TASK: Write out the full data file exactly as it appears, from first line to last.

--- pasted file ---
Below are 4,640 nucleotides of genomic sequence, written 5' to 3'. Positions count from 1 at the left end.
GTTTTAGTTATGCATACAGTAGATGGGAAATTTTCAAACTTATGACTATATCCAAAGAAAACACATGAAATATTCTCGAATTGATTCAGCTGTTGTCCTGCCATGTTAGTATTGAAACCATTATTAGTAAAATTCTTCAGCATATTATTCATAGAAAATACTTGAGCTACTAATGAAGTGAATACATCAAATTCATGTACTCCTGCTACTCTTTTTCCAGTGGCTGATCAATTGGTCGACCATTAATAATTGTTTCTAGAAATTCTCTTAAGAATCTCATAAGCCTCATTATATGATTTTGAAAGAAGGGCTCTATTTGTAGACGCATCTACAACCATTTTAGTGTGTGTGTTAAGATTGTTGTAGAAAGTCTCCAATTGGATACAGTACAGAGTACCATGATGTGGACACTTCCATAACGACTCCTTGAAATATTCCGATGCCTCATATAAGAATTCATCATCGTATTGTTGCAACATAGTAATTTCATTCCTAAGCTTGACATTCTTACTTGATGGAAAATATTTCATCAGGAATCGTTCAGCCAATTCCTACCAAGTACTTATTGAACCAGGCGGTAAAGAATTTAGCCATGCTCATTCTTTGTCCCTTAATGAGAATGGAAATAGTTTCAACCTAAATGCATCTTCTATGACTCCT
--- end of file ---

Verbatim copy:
Below are 4,640 nucleotides of genomic sequence, written 5' to 3'. Positions count from 1 at the left end.
GTTTTAGTTATGCATACAGTAGATGGGAAATTTTCAAACTTATGACTATATCCAAAGAAAACACATGAAATATTCTCGAATTGATTCAGCTGTTGTCCTGCCATGTTAGTATTGAAACCATTATTAGTAAAATTCTTCAGCATATTATTCATAGAAAATACTTGAGCTACTAATGAAGTGAATACATCAAATTCATGTACTCCTGCTACTCTTTTTCCAGTGGCTGATCAATTGGTCGACCATTAATAATTGTTTCTAGAAATTCTCTTAAGAATCTCATAAGCCTCATTATATGATTTTGAAAGAAGGGCTCTATTTGTAGACGCATCTACAACCATTTTAGTGTGTGTGTTAAGATTGTTGTAGAAAGTCTCCAATTGGATACAGTACAGAGTACCATGATGTGGACACTTCCATAACGACTCCTTGAAATATTCCGATGCCTCATATAAGAATTCATCATCGTATTGTTGCAACATAGTAATTTCATTCCTAAGCTTGACATTCTTACTTGATGGAAAATATTTCATCAGGAATCGTTCAGCCAATTCCTACCAAGTACTTATTGAACCAGGCGGTAAAGAATTTAGCCATGCTCATTCTTTGTCCCTTAATGAGAATGGAAATAGTTTCAACCTAAATGCATCTTCTATGACTCCT